Guest Pastor James Krikava preached this sermon on the Festival of All Saints 11/1/2020. The service was broadcast live on Facebook at 11am, and is now available on the FLC youtube channel. To follow along from home, the bulletin is available as a PDF: AllSaints Bulletin
The text for the sermon was the day’s gospel lesson. To read the Bible texts for the Festival of All Saints, click here.
Sermon for All Saints, 2020 FLC
Grace to you and Peace from God our Father and from the Lord and Savior, Jesus Christ.
The Word of God appointed for All Saints Day moves the Church from Reformation to Restoration and Life Together in the Holy Christian Church and the Communion of Saints.
In Christ Jesus, the Blessed One, who makes us Blessed before God, and therefore His saints, dear fellow redeemed:
In the third Article of the the Apostles’ Creed, we confess, “I believe in the Holy Spirit.” And that’s it. Frankly, the early Church had a hard time wrapping her head around the third person of the Godhead, namely, God, the Holy Spirit. We’re reminded of that incident in the Acts of the Apostles where “Paul… found some disciples. And he said to them, ‘Did you receive the Holy Spirit when you believed?’ And they said, ‘No, we have not even heard that there is a Holy Spirit.’” (Acts 19:1-2). They certainly didn’t understand Holy Baptism. Perhaps they had been in some way baptized into John instead of into the name of the Triune God. We know that some of John’s disciples were not keen on his pointing away from himself to Christ, much less His Holy Spirit being poured out on them. At the very least, they were confused. So, Paul baptized them into the name of Jesus.
At least, with the first Article of the Creed, we confess “maker of heaven and earth” … “And of all things visible and invisible.” And in the second Article on God, the Son, the ancient Creeds give us a lot more: “the only-begotten of the Father before the world began, not created but always existing as God of God, Light of Light, very God of very God, one with the Father, sharing in the creation of all things; who was conceived and incarnate by the Holy Spirit, born of the Virgin Mary, suffered for us and for our salvation, crucified, died, and was buried, descended into hell to proclaim his victory won on the cross, and then, as it is written, rose again the third day to proclaim it to the world. And with His resurrection He now sits at God’s right hand as not just true God from eternity, but now also a true man, and our redeemer. It is this man, who bought us back from sin, death and the power of the devil, who will return to judge the living and the dead, whose kingdom will have no end.” He is our God!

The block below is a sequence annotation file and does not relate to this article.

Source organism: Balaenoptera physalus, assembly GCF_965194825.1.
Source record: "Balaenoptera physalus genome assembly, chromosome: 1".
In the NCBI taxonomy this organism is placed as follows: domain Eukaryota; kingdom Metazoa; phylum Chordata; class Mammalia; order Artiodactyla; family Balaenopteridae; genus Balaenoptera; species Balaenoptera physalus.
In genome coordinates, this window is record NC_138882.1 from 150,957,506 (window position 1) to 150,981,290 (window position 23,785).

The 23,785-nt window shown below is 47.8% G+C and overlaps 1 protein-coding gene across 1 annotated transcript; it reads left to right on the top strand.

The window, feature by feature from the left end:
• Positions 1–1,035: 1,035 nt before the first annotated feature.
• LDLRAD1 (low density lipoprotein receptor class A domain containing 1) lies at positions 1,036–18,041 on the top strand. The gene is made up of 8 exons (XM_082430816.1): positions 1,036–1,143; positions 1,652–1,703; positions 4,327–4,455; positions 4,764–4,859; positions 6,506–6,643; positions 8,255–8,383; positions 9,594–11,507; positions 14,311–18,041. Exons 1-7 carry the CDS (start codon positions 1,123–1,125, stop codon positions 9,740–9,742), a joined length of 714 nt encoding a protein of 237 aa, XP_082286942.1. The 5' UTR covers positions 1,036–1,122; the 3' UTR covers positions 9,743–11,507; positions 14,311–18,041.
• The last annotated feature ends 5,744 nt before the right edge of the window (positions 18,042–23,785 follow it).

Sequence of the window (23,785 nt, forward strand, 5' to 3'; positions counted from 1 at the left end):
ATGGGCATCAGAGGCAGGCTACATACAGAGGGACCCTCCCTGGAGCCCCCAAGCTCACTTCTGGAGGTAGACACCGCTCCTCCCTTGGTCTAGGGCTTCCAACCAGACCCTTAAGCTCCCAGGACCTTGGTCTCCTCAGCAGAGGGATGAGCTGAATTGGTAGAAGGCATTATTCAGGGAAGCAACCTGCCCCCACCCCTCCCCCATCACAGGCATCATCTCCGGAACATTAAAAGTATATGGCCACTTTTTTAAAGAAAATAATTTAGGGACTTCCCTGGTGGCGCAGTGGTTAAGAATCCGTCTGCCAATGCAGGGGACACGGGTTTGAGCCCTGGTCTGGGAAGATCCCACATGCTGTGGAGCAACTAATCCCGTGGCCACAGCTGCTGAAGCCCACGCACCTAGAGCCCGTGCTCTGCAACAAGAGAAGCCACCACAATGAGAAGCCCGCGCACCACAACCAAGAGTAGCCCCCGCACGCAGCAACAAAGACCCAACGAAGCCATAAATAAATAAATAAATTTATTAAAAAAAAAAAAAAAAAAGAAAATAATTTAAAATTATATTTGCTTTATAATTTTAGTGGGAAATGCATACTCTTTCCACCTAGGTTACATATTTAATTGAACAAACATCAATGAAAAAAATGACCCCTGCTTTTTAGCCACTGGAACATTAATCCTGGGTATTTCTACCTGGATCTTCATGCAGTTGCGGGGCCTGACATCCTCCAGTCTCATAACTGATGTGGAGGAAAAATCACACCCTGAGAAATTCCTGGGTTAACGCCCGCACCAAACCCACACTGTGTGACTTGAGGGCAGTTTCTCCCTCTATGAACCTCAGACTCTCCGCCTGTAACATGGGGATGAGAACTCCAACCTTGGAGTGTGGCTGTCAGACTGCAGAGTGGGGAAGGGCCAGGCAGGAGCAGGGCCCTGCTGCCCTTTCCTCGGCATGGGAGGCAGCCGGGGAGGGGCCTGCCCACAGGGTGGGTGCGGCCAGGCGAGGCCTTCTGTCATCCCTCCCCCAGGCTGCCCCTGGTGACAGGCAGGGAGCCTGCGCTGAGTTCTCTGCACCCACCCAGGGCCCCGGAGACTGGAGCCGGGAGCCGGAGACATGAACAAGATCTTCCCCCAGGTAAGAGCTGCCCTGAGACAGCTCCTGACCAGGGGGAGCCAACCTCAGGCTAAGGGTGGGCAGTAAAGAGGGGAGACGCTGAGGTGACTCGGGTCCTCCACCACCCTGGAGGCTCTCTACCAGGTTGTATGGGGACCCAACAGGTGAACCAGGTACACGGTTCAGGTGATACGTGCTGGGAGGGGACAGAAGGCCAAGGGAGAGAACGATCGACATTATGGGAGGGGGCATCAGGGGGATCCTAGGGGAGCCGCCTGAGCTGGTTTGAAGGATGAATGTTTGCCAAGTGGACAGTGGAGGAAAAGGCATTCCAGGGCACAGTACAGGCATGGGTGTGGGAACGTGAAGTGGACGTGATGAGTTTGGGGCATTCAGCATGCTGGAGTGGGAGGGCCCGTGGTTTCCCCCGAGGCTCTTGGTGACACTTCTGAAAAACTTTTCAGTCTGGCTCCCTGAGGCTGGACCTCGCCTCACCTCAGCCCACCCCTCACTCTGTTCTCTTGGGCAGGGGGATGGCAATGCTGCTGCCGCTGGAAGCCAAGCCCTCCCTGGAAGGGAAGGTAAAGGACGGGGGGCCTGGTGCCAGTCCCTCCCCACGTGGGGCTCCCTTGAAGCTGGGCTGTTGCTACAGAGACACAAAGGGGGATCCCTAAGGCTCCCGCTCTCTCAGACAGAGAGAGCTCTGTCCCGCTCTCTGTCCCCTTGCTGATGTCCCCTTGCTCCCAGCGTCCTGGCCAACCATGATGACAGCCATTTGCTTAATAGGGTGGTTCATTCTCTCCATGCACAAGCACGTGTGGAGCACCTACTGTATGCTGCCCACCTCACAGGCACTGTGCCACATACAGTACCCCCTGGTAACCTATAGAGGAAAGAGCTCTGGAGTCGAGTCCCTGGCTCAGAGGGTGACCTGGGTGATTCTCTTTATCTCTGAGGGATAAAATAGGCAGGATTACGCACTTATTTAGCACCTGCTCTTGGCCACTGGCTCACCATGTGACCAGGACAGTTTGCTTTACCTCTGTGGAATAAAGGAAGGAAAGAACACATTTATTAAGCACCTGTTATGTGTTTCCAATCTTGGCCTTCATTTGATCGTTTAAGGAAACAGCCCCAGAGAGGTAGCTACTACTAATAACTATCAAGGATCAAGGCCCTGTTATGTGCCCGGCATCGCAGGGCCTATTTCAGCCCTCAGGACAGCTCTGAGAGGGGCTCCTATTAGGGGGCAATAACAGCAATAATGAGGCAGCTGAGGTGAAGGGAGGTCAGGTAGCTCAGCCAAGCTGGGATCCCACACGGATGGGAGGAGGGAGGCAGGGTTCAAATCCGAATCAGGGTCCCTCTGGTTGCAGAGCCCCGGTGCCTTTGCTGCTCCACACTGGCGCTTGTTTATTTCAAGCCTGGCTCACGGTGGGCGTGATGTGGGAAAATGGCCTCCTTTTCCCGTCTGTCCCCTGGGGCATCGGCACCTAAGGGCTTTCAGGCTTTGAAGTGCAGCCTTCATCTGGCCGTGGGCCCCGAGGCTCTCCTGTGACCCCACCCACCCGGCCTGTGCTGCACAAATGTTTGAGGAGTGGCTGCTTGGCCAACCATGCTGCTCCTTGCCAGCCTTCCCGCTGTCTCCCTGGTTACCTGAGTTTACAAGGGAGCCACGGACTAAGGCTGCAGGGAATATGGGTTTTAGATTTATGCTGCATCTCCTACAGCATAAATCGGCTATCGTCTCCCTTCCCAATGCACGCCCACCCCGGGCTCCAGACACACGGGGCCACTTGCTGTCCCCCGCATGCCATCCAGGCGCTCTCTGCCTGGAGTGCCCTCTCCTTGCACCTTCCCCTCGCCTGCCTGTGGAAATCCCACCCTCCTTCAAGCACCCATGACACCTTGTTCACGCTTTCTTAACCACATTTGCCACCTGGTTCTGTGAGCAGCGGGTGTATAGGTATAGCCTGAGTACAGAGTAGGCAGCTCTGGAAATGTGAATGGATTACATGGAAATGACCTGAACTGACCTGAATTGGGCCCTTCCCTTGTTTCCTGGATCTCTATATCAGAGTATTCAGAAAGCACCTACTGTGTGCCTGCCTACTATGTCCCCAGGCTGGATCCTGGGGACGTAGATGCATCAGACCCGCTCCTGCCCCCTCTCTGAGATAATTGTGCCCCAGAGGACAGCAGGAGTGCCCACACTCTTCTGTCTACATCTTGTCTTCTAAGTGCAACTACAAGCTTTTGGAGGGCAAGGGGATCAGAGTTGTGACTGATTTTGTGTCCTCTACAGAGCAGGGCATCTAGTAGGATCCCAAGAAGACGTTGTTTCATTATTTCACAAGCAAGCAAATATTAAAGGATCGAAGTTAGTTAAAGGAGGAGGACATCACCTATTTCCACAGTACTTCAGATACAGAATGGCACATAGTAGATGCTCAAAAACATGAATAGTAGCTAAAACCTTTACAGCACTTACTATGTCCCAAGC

But the Holy Spirit? The “final” version of the Nicene Creed elaborates only a little more. It calls the Holy Spirit “the Lord and giver of life, who proceeds from the Father and the Son,” even as Jesus called “the Helper … the Spirit of truth, who proceeds from the Father” (John 15:26). And of that same Holy Spirit, Jesus also said, “The wind blows where it wishes, and you hear its sound, but you do not know where it comes from or where it goes” (John 3:8). The Holy Spirit is a free Spirit, as we sing in Psalm 51, “Uphold me with Your free Spirit.” The Holy Spirit is free like the wind. But because He is both of the Father and the Son (Matthew 10:20, Romans 8:10-11, 2 Corinthians 1:21-22, Ephesians 3:14-16, Romans 8:9, Galatians 4:6, Philippians 1:19, 1 Peter 1:11) that wind, you might say, has been harnessed or directed. It is aimed at you and me by the Son, whom the Father has given as proceeding from Him. As St. Peter says, “Jesus, being therefore exalted at the right hand of God, and having received from the Father the promise of the Holy Spirit, he has poured out this that you yourselves are seeing and hearing.” (Acts 2:33)